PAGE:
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  1. 1
    Peer Reviewed

    Global AIDS epidemic worsens.

    Stephenson J

    JAMA. 2004 Jan 7; 291(1):31-32.

    The global AIDS epidemic infected an estimated 5 million individuals in 2003, bringing the world total of individuals living with human immunodeficiency virus (HIV) and AIDS to 40 million, said officials from the Joint United Nations Programme on HIV/AIDS (UNAIDS). The disease claimed about 3 million lives--the highest toll ever for a single year. Although sub-Saharan Africa remains the most severely affected region, tallying two thirds of all infections and more than two thirds of all deaths, HIV also is spreading rapidly in Eastern Europe and making worrisome inroads in Asia, threatening the immense populations of China and India. (excerpt)
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  2. 2
    Peer Reviewed

    The AIDS epidemic in Tanzania: rate of spread of HIV in blood donors and pregnant women in Dar es Salaam.

    Haukenes G; Shao J; Mhalu F; Nome S; Sam NE


    Based on test results from blood samples of blood donors, pregnant women, and children (ages 5 to 15 years), data on reported acquired immunodeficiency syndrome (AIDS) cases, and the calculated influence of the "transient effect" (an effect caused by the variability of individual incubation periods), the prevalence of human immunodeficiency virus (HIV) in the total population of Tanzania is approximately 2.8% (650-700,000 cases in 24 million people). For pregnant women, the prevalence of HIV rose evenly from 1.3% in 1984-85 to 14% in 1991, a tenfold increase with an average doubling time of about 24 months. The prevalence in blood donors rose from 2.0% in 1984-85 to 10.0% in 1988, with an average doubling time of about 21-32 months. No children tested positive. The cumulative number of AIDS cases in Tanzania reported to the World Health Organization (WHO) rose from 462 in July 1986 to 27,396 in September 1991, resulting in an average doubling time of 10 months. However, based on information from the Epidemiology Unit of the Tanzanian National AIDS Control Programme, the doubling time for reported AIDS cases, calculated annually, rose from less than half a year to 2 years. In view of this, estimates of rates of spread and future projections should not be based on the number of reported AIDS cases in the first 5 years of the epidemic when the "transient effect" is greatest (a large number of cases will have a short incubation period). Since the doubling times calculated from seroprevalence studies agree with those calculated from AIDS case data in 6-8 year old epidemics, projections should be made based on the former. Epidemiological studies involving sexual behavior would identify target populations for intervention.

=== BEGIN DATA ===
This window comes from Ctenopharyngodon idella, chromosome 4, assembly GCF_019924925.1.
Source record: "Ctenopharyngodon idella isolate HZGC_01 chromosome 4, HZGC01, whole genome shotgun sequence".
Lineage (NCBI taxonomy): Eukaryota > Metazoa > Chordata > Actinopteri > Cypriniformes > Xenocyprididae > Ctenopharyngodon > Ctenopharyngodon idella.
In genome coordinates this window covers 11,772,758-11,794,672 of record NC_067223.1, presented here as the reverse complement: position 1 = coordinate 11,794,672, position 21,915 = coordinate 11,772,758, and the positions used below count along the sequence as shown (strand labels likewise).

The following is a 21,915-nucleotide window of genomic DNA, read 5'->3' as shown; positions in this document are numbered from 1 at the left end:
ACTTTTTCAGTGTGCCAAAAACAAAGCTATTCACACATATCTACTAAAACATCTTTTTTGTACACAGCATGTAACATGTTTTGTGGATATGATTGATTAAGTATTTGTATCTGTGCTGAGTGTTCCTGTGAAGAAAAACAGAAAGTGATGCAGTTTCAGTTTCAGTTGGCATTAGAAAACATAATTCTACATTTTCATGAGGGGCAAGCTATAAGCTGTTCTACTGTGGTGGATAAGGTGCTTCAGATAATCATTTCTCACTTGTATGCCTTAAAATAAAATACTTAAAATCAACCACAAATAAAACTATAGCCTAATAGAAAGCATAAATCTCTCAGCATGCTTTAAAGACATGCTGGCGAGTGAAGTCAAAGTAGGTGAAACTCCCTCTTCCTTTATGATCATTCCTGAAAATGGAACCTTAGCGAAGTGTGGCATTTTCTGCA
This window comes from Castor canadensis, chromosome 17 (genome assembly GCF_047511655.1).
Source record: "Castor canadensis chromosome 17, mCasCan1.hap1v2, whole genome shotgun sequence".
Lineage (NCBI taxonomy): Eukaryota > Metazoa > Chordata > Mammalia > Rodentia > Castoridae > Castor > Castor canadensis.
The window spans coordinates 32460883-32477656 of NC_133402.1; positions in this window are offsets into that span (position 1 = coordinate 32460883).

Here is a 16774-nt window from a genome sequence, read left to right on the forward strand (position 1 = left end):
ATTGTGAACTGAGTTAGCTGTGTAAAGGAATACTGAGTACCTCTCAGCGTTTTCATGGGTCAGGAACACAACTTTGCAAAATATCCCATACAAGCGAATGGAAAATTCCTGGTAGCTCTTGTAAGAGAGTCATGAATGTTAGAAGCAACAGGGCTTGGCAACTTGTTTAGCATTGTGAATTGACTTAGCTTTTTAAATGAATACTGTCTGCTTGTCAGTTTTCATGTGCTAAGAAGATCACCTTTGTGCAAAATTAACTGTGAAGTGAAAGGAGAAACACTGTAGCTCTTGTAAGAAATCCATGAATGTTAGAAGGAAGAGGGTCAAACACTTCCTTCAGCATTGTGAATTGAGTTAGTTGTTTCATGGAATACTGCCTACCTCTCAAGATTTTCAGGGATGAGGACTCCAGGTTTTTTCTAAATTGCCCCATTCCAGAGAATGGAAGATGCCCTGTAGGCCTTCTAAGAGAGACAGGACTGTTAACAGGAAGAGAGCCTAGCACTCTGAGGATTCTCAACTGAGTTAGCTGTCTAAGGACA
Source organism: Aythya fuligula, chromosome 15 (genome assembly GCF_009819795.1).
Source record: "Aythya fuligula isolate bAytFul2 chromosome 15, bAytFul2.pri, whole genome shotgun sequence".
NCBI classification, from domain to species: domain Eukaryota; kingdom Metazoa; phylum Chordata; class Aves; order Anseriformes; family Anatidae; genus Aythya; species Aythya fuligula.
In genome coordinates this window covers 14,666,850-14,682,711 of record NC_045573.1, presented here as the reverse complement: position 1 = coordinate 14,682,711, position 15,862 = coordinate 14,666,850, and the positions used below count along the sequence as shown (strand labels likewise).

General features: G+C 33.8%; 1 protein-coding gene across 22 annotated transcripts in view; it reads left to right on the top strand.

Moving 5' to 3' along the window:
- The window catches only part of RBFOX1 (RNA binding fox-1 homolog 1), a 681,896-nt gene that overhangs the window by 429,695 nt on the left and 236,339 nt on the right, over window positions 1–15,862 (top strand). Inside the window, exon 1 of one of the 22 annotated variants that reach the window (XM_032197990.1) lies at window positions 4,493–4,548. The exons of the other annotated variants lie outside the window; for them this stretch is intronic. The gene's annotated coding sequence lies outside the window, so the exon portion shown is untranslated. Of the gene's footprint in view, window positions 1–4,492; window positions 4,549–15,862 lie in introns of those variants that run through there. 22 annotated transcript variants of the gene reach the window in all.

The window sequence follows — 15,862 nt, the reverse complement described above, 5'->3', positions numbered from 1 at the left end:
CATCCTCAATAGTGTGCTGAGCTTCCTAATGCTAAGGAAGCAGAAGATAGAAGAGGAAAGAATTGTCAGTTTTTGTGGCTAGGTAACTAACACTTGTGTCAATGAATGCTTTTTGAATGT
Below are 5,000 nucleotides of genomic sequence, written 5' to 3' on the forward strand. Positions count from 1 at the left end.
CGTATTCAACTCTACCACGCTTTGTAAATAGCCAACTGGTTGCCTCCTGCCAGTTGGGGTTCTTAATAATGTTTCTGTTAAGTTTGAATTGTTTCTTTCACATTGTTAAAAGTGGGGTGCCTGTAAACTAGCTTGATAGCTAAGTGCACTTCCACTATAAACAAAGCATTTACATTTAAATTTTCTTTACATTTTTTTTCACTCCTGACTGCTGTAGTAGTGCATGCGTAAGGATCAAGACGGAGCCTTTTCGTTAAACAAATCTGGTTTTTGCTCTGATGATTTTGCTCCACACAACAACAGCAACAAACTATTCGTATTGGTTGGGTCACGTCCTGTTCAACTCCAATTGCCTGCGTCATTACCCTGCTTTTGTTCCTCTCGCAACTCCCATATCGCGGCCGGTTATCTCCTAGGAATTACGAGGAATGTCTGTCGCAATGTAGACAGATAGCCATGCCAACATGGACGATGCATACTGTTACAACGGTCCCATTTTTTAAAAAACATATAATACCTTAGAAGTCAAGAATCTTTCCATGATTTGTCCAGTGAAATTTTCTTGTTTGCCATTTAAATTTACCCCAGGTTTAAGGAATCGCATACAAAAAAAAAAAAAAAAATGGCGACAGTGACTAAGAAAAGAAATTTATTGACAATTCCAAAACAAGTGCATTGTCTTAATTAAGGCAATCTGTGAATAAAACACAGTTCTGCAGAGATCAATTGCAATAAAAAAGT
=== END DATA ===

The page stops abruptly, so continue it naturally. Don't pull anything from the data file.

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  3. 3

    Clinical update: AIDS. Women and AIDS.

    NURSING RSA. 1992 Aug; 7(8):11.

    South Africa needs to implement effective interventions immediately to prevent the AIDS pattern which exists in other African countries; e.g., Uganda, where 25% of the youth have AIDS. An official from the Department of National Health and Population Development's AIDS Unit said at a national conference on home based care for persons with AIDS in June 1992 that 1 in 50 young adults in South Africa is HIV positive. HIV prevalence is greatest in Natal and lowest in the Cape. HIV infection is greatest in people with sexually transmitted diseases and in those with newly diagnosed tuberculosis. By August 1994, 750,000 people will be infected with HIV. Interventions espoused and implemented by the AIDS Unit include condom distribution and a communication and education campaign encouraging condom use and partner reduction. Another speaker at the conference highlighted the disadvantages women face which make them vulnerable to acquiring HIV. These disadvantages include the traditional subordinate role of women (particularly Black women) in the family, economic dependency on men, and inadequate access to education. Based on these disadvantages, WHO's Global Program on AIDS is developing a woman-based strategy which includes health and social services for women, home-based care, HIV surveillance of women attending certain clinics, distribution of information and education for women, and supportive social environment. The Program for Appropriate Technology in Health has developed a dipstick test for HIV antibodies (HIV Immuno-Dot), designed to reduce HIV transmission through blood transfusions. It does not need a skilled technician, a refrigerator, or a laboratory. It is inexpensive and produces results in 3 hours. 8 tabs, making up a strip, have dots of a synthetic peptide from the GP41 molecule, and HIV-1 envelope protein. HIV-1 antibodies bind to the strip. Placing the strip in a solution turns the dots red if the blood is HIV-1 infected. This red dot warns health workers not to use the donated blood.
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